Knowledge at Wharton: In terms of distinguishing between random visitors and qualified customers, are traditional companies doing a better job than the dot-coms? Your research seems to suggest that while the incumbent companies may be better than the dot-coms at things like order fulfillment, the dot-coms may be better at using the Internet to reach their customers.
Arjona: We have collected three rounds of benchmarking data. In our early research, when we compared incumbents and attackers, we found that incumbents were already quite successful in attracting a large number of visitors to their websites. That is easy to understand, because the incumbents had strong brands, such as Wal-Mart, Kmart or Target. These are names that people know. When we looked at conversion and retention, however, and the behavior of changing visitors into actual customers or repeat customers, we saw that the dot-coms were doing better than the incumbents.
Knowledge at Wharton: Why?
Arjona: That was in the first half of 1999. In the second half of that year, the trend shifted. Incumbents continued to have a big edge in attracting visitors, but they also became much better at conversion and retention. Previously, the dot-coms had been better at converting visitors into customers. Their ratio of repeat customers to customers was very high. Our explanation was that the dot-coms had more online experience than the incumbents, they knew how to treat their customers better, and they had by and large more appealing websites. Over time, however, the incumbents began to do better in conversion and retention. My belief is that incumbents will do very well in this regard in the future. Some dot-coms too, however, will distinguish themselves and be sustainable businesses in the long run, competing with the incumbents.
Knowledge at Wharton: What kind of incumbents and dot-coms are most likely to succeed?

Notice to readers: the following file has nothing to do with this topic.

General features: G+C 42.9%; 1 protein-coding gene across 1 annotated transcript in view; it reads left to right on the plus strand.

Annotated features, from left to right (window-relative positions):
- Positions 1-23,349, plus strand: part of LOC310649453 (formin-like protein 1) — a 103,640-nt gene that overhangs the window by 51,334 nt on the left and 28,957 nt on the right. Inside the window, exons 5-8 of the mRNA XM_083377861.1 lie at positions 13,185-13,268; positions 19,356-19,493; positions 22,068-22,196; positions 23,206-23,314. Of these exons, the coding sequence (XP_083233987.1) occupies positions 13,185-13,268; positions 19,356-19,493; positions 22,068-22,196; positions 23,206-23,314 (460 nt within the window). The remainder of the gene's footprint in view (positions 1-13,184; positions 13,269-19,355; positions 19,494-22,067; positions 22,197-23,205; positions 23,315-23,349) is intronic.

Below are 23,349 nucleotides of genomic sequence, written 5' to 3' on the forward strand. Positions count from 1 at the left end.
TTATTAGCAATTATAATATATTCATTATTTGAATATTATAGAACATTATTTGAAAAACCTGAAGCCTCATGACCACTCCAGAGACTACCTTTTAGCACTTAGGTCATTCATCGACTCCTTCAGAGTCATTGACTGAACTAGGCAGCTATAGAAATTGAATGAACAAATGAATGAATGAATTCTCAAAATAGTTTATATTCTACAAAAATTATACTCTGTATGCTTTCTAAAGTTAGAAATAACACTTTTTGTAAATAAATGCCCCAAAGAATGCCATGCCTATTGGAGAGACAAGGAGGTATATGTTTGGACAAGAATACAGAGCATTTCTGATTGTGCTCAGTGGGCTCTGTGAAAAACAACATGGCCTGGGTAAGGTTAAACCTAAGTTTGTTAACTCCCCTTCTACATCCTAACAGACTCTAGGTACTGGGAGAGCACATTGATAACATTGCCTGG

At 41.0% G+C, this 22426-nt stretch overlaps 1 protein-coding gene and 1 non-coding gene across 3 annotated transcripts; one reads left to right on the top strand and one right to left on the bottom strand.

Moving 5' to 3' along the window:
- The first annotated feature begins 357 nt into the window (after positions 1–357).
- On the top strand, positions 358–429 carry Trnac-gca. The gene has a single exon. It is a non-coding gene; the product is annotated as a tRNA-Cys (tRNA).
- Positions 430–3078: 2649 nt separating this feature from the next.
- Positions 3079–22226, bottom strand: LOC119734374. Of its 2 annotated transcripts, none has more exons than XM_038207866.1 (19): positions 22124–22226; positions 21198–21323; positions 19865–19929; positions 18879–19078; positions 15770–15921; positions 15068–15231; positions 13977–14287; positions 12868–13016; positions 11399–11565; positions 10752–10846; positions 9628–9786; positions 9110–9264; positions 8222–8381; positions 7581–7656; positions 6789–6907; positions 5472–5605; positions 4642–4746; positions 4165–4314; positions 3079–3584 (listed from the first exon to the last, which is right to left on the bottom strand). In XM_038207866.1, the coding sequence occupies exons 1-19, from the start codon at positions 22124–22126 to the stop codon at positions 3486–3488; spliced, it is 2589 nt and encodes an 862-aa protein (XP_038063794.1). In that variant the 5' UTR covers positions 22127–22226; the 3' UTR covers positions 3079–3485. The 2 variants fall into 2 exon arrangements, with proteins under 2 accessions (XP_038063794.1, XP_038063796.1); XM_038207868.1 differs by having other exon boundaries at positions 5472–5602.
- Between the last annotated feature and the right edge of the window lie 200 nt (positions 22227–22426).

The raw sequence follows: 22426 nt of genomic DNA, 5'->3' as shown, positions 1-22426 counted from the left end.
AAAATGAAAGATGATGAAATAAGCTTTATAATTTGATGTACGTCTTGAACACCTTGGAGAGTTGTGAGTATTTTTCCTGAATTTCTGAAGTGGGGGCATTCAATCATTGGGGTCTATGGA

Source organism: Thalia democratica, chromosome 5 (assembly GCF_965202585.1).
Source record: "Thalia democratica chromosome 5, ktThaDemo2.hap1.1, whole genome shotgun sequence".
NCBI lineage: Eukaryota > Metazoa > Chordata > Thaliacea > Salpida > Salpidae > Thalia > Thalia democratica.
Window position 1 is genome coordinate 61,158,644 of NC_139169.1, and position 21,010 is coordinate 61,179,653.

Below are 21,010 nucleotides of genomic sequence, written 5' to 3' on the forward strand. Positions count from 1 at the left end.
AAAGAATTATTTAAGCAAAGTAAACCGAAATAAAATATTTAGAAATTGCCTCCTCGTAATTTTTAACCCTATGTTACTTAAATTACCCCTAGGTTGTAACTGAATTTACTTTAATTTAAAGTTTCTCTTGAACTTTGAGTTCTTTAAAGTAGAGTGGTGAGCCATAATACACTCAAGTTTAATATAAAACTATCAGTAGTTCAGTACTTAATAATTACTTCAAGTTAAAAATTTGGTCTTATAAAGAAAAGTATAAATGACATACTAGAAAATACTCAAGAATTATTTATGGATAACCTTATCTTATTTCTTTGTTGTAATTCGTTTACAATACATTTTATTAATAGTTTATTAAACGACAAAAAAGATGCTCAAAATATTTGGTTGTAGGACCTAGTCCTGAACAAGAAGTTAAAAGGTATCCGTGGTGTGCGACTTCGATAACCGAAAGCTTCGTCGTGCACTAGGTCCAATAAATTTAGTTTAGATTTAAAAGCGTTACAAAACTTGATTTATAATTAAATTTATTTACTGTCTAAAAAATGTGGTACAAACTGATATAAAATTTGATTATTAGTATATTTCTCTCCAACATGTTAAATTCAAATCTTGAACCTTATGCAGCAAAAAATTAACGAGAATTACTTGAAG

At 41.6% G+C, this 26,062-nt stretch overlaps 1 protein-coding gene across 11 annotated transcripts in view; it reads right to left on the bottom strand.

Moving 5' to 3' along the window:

Arjona: Among the incumbents, we have found that the most successful are those with experience in direct marketing. Multi-channel players that have stores but also have had catalog sales are able to do quite well online. I don’t want to name names, but we know there is a limited set of these companies – Victoria’s Secret, Lands’ End, J.C. Penney, and so on. Among the dot-coms that are doing things right, I believe, are those that have something you cannot do offline. Those firms are able to develop large databases about their customers and deliver services and recommend products that other companies cannot.
For example, think about the value that Amazon brings to its customers. When it first approached its customers, it said it was Earth’s biggest bookstore. Where else could you find a store with eight million books? Take any book carried by any wholesaler in the U.S., and Amazon had it. If you were to go to a bookstore, no matter how large it was, you could never find that kind of choice. On top of that, Amazon allowed customers to buy a book with one click. For customers who aren’t so interested in the social aspects of book purchasing – walking through the bookstore, browsing through the volumes, having a cup of coffee – but in simply closing the transaction because they know which book they want, Amazon can tell such people, “Come in, and you’ll be done in five minutes.”